The political predicate for this effort was straightforward: there was a large swath of the electorate in the ideological center — neither ardently conservative nor staunchly liberal — that could rally under the flag of a new, principled moderation. And there were elected officials in both parties that could sometimes coalesce around policies that advanced that flag. It was not easy; many fights broke along partisan lines. But not all: The center was strong enough to balance the budget, reform welfare, reduce crime, invest in education and research, and build a new architecture for the global economy.
Many Americans are nostalgic for the Clinton years. But we cannot return to them. Not only have our economy and society changed; so has the nature of the political challenge. During the past decade, the political polarization that began in the late 1960s has accelerated. The center has all but disappeared in the Congress, and it is weaker among the people as well. The Republican party is more homogeneously conservative than ever before, and liberals, though less dominant, are in the ascendency among Democrats. The result — a political system that cannot even conduct routine business, let along come to grips with the deeper challenges we confront.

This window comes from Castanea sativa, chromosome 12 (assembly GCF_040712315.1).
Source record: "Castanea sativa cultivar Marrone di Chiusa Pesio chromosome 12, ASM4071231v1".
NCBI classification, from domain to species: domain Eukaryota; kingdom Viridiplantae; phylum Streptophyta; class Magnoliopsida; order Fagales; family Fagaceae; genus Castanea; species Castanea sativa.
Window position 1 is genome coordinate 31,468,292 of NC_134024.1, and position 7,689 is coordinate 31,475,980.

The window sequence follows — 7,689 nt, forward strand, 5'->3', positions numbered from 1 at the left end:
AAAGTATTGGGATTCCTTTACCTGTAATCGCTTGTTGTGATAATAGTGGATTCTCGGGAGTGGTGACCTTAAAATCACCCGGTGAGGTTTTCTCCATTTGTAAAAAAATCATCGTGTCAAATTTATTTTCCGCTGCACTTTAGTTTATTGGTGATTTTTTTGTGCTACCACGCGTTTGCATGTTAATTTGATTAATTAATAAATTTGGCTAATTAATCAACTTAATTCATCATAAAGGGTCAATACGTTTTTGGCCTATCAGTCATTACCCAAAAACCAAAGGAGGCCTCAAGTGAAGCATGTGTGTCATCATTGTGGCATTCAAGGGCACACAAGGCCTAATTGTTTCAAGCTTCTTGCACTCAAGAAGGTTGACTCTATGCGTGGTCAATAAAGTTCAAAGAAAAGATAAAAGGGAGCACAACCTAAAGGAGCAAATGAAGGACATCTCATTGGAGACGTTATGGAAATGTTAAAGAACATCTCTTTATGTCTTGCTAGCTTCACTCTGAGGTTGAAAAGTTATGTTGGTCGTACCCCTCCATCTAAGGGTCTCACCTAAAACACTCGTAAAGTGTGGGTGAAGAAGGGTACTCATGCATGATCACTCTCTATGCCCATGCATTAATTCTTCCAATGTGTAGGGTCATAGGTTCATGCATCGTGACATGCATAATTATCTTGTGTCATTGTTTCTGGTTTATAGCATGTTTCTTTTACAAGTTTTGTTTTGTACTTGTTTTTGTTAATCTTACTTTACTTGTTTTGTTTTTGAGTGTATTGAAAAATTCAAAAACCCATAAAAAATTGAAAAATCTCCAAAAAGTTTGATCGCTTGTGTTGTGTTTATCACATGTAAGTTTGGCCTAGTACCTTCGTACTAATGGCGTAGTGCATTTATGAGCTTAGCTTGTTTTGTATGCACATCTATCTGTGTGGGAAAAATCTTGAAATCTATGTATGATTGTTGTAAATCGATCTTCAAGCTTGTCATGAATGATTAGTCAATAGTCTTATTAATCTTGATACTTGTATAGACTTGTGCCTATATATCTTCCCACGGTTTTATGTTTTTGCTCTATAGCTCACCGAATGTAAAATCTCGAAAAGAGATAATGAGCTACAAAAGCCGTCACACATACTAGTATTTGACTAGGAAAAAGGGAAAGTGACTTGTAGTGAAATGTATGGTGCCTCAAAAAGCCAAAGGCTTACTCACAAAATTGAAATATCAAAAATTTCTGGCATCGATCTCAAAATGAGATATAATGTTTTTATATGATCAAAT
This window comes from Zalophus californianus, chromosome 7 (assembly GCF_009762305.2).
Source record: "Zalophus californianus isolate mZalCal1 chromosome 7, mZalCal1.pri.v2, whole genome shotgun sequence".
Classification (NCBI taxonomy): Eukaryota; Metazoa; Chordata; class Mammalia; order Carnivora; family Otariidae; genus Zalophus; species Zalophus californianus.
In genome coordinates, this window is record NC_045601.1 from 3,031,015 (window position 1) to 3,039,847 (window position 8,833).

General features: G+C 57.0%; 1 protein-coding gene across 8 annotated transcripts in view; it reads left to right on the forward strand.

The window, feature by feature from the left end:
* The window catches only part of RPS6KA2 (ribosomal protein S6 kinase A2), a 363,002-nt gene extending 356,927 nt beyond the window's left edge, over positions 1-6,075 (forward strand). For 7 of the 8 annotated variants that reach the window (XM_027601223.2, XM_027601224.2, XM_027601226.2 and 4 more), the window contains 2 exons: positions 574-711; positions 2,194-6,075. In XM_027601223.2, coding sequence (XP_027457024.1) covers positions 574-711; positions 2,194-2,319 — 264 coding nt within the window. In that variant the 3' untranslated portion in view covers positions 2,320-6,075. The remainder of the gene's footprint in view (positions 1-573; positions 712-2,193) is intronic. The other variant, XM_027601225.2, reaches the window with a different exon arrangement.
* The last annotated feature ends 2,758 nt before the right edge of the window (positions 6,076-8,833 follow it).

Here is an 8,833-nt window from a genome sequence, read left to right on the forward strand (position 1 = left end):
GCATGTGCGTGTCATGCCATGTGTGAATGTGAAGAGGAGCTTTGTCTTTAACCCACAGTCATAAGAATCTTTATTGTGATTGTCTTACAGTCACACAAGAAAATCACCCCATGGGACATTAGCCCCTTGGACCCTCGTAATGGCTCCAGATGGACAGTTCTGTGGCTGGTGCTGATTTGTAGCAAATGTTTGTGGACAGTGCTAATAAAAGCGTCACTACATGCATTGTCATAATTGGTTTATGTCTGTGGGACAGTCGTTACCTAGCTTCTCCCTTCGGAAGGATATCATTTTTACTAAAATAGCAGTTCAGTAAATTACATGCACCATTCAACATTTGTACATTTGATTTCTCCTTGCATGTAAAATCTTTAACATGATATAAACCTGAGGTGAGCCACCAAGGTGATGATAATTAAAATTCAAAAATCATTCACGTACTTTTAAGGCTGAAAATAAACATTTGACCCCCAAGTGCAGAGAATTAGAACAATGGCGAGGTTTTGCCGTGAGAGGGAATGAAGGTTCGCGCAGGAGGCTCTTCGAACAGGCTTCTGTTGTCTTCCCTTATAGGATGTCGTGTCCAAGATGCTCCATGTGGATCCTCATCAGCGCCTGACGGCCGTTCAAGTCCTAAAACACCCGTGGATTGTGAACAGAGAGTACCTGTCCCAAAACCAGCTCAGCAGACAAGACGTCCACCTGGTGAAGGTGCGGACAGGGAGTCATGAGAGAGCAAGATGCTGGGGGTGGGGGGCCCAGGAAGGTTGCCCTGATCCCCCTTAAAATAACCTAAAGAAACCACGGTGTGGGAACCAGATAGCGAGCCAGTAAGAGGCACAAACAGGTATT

As we lurch from crisis to crisis, the people are losing what little trust in government that they had managed to retain, and the rest of the world increasingly wonders about our capacity to govern ourselves and discharge the global responsibilities we have long shouldered.